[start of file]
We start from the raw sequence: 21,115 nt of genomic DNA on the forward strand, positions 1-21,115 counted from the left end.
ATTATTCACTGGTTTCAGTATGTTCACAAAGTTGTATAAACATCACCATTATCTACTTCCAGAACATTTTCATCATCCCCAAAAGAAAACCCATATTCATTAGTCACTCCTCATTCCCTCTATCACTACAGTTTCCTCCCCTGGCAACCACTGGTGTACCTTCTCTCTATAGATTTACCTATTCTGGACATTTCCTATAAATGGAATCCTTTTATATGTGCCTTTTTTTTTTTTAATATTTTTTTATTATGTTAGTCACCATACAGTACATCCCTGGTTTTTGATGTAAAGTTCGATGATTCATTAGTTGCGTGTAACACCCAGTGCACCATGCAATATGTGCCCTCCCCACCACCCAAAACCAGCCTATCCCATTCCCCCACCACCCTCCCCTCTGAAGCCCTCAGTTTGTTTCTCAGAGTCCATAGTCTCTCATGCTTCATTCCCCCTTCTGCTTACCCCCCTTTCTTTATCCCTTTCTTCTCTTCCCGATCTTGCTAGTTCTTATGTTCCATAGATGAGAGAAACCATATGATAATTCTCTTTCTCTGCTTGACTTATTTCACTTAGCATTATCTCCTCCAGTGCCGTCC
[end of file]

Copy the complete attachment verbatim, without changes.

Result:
We start from the raw sequence: 21,115 nt of genomic DNA on the forward strand, positions 1-21,115 counted from the left end.
ATTATTCACTGGTTTCAGTATGTTCACAAAGTTGTATAAACATCACCATTATCTACTTCCAGAACATTTTCATCATCCCCAAAAGAAAACCCATATTCATTAGTCACTCCTCATTCCCTCTATCACTACAGTTTCCTCCCCTGGCAACCACTGGTGTACCTTCTCTCTATAGATTTACCTATTCTGGACATTTCCTATAAATGGAATCCTTTTATATGTGCCTTTTTTTTTTTTAATATTTTTTTATTATGTTAGTCACCATACAGTACATCCCTGGTTTTTGATGTAAAGTTCGATGATTCATTAGTTGCGTGTAACACCCAGTGCACCATGCAATATGTGCCCTCCCCACCACCCAAAACCAGCCTATCCCATTCCCCCACCACCCTCCCCTCTGAAGCCCTCAGTTTGTTTCTCAGAGTCCATAGTCTCTCATGCTTCATTCCCCCTTCTGCTTACCCCCCTTTCTTTATCCCTTTCTTCTCTTCCCGATCTTGCTAGTTCTTATGTTCCATAGATGAGAGAAACCATATGATAATTCTCTTTCTCTGCTTGACTTATTTCACTTAGCATTATCTCCTCCAGTGCCGTCC